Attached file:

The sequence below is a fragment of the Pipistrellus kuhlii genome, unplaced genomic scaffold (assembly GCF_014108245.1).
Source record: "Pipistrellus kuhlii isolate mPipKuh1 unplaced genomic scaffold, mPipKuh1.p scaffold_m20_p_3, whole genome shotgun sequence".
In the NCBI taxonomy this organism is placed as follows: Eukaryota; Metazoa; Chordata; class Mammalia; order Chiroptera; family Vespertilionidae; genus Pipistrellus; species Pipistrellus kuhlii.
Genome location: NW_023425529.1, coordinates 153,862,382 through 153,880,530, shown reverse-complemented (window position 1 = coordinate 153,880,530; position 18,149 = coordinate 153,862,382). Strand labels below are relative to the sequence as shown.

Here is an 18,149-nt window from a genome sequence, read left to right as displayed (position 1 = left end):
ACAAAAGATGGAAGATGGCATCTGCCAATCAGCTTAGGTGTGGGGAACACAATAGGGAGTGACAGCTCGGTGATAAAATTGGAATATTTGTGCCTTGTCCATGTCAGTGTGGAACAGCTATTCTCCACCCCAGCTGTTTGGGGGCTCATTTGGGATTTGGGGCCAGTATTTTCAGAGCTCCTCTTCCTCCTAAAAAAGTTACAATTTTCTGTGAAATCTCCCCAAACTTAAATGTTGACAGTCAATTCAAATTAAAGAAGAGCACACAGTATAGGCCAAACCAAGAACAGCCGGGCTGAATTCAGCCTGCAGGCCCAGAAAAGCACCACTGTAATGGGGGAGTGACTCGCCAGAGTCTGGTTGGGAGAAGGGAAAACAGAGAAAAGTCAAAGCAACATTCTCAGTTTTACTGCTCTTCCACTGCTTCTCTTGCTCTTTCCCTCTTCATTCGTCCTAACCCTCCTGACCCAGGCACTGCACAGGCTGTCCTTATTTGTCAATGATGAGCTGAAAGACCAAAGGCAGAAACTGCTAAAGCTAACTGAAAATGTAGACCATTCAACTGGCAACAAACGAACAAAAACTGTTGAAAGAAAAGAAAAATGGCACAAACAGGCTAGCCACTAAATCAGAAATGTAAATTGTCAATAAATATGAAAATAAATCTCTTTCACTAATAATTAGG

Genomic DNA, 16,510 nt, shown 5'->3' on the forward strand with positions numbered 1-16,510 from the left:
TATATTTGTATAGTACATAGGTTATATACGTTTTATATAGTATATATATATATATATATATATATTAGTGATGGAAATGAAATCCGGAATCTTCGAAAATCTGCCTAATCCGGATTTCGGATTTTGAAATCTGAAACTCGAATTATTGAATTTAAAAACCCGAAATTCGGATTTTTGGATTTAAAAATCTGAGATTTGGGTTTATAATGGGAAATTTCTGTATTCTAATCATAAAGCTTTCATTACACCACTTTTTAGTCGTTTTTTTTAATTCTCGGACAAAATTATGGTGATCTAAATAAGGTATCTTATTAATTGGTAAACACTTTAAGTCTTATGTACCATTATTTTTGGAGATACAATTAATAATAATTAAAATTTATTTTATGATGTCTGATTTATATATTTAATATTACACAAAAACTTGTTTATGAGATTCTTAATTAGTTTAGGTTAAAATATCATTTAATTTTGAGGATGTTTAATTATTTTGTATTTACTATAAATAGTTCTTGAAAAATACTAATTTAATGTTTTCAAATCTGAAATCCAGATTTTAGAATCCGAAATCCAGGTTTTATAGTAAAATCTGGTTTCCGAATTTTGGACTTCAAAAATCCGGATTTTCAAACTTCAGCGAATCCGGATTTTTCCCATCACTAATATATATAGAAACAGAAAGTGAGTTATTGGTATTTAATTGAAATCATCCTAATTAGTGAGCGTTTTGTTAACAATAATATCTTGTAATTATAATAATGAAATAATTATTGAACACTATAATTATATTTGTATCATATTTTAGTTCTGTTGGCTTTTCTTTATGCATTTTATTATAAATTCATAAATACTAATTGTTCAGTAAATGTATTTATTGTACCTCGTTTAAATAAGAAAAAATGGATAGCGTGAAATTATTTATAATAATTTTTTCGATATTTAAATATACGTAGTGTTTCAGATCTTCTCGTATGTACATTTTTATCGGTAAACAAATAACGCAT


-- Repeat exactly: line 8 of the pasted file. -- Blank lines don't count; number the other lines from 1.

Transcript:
TATATTTGTATAGTACATAGGTTATATACGTTTTATATAGTATATATATATATATATATATATATTAGTGATGGAAATGAAATCCGGAATCTTCGAAAATCTGCCTAATCCGGATTTCGGATTTTGAAATCTGAAACTCGAATTATTGAATTTAAAAACCCGAAATTCGGATTTTTGGATTTAAAAATCTGAGATTTGGGTTTATAATGGGAAATTTCTGTATTCTAATCATAAAGCTTTCATTACACCACTTTTTAGTCGTTTTTTTTAATTCTCGGACAAAATTATGGTGATCTAAATAAGGTATCTTATTAATTGGTAAACACTTTAAGTCTTATGTACCATTATTTTTGGAGATACAATTAATAATAATTAAAATTTATTTTATGATGTCTGATTTATATATTTAATATTACACAAAAACTTGTTTATGAGATTCTTAATTAGTTTAGGTTAAAATATCATTTAATTTTGAGGATGTTTAATTATTTTGTATTTACTATAAATAGTTCTTGAAAAATACTAATTTAATGTTTTCAAATCTGAAATCCAGATTTTAGAATCCGAAATCCAGGTTTTATAGTAAAATCTGGTTTCCGAATTTTGGACTTCAAAAATCCGGATTTTCAAACTTCAGCGAATCCGGATTTTTCCCATCACTAATATATATAGAAACAGAAAGTGAGTTATTGGTATTTAATTGAAATCATCCTAATTAGTGAGCGTTTTGTTAACAATAATATCTTGTAATTATAATAATGAAATAATTATTGAACACTATAATTATATTTGTATCATATTTTAGTTCTGTTGGCTTTTCTTTATGCATTTTATTATAAATTCATAAATACTAATTGTTCAGTAAATGTATTTATTGTACCTCGTTTAAATAAGAAAAAATGGATAGCGTGAAATTATTTATAATAATTTTTTCGATATTTAAATATACGTAGTGTTTCAGATCTTCTCGTATGTACATTTTTATCGGTAAACAAATAACGCAT